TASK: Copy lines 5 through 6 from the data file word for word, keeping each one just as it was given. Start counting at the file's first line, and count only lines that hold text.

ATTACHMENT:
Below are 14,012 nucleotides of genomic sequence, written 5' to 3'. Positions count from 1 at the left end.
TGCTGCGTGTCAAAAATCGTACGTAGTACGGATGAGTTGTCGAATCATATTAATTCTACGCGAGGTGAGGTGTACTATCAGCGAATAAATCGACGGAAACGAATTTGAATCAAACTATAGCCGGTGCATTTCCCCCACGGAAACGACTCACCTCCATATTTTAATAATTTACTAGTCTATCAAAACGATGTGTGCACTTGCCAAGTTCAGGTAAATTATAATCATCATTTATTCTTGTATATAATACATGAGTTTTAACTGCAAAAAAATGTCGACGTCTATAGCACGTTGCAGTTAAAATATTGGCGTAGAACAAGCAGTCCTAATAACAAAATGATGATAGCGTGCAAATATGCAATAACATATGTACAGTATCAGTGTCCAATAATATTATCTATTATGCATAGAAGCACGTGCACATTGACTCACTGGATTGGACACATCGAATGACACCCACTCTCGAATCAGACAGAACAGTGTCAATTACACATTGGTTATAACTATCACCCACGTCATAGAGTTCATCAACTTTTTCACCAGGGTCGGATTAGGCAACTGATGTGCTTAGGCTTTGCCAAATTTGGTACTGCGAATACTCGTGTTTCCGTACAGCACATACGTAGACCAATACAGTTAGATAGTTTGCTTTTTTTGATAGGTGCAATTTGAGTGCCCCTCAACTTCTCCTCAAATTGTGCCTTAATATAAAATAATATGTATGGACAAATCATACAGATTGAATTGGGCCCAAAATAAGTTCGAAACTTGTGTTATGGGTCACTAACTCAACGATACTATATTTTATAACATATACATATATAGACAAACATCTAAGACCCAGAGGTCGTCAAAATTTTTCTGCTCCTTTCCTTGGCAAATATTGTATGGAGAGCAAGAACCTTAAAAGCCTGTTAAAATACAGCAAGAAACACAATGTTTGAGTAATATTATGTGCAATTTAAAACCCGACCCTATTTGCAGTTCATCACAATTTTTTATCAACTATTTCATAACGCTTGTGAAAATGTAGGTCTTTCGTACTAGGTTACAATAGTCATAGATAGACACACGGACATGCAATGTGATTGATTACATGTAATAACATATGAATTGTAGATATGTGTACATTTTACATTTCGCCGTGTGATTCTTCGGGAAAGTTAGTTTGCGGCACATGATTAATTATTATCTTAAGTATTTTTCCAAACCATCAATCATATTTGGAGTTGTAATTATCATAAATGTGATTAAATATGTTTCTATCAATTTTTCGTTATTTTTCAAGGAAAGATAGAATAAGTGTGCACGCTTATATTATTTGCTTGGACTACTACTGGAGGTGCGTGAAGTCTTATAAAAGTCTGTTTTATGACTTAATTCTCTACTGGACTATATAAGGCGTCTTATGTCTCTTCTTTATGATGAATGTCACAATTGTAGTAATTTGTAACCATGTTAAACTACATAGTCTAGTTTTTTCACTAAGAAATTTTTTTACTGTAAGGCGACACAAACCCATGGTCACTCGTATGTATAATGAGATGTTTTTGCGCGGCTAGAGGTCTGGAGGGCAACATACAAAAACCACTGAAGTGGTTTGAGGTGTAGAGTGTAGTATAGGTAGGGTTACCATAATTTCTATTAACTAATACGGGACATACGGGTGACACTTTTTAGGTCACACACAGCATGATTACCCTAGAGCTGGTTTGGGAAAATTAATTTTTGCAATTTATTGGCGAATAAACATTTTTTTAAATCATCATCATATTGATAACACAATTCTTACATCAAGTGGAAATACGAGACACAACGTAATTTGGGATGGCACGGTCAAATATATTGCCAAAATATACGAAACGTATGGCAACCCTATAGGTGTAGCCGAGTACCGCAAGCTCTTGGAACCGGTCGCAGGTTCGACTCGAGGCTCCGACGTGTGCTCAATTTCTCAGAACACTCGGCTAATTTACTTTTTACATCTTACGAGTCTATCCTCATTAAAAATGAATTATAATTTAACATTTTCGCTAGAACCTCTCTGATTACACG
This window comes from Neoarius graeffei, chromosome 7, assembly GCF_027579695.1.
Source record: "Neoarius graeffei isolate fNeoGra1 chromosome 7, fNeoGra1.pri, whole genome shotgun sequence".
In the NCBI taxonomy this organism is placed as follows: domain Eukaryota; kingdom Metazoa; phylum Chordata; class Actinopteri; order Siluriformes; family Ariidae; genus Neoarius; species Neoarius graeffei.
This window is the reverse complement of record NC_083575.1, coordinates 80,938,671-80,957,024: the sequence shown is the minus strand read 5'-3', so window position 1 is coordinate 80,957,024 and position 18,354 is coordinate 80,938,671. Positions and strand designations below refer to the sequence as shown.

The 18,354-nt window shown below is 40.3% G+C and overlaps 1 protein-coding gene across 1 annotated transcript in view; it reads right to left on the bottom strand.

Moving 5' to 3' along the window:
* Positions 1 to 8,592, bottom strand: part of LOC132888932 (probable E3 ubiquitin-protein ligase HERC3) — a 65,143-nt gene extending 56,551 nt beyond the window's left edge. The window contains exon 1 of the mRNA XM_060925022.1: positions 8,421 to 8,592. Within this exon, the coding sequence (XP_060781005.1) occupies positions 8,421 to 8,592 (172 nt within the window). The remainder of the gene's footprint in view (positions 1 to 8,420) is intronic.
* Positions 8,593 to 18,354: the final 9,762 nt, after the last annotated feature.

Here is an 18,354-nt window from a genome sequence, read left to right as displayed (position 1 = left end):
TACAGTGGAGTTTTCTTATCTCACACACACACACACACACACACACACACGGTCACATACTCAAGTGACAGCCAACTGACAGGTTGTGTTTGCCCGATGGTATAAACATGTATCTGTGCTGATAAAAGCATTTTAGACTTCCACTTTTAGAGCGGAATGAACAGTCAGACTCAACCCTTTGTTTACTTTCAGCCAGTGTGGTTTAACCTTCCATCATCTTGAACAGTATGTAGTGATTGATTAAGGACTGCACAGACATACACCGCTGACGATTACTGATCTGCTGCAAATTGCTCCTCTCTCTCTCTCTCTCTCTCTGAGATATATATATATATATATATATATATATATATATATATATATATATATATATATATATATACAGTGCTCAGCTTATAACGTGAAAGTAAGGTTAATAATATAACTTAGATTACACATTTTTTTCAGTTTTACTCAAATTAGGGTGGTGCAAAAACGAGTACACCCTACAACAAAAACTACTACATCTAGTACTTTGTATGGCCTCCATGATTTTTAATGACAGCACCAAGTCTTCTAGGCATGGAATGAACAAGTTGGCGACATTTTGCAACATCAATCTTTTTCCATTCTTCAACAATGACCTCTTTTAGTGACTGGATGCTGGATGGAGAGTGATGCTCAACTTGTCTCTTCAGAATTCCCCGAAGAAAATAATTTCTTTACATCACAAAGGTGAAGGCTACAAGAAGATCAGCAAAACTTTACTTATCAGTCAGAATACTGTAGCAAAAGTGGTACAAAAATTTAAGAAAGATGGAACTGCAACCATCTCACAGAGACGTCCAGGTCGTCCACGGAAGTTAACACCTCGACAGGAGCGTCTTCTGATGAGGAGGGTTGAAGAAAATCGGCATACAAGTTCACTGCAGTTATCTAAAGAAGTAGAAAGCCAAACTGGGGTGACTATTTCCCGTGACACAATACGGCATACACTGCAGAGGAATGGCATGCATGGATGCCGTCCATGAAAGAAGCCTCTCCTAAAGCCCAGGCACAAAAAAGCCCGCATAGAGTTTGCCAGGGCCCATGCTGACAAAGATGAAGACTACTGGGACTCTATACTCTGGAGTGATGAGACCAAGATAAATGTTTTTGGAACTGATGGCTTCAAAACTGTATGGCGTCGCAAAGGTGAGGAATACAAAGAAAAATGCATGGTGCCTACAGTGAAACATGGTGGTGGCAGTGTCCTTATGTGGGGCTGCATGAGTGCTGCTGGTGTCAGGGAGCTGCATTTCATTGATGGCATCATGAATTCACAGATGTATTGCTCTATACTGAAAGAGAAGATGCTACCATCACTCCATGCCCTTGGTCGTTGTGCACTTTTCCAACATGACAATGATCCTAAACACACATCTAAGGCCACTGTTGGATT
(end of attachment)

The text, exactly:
In the NCBI taxonomy this organism is placed as follows: domain Eukaryota; kingdom Metazoa; phylum Chordata; class Actinopteri; order Siluriformes; family Ariidae; genus Neoarius; species Neoarius graeffei.
This window is the reverse complement of record NC_083575.1, coordinates 80,938,671-80,957,024: the sequence shown is the minus strand read 5'-3', so window position 1 is coordinate 80,957,024 and position 18,354 is coordinate 80,938,671. Positions and strand designations below refer to the sequence as shown.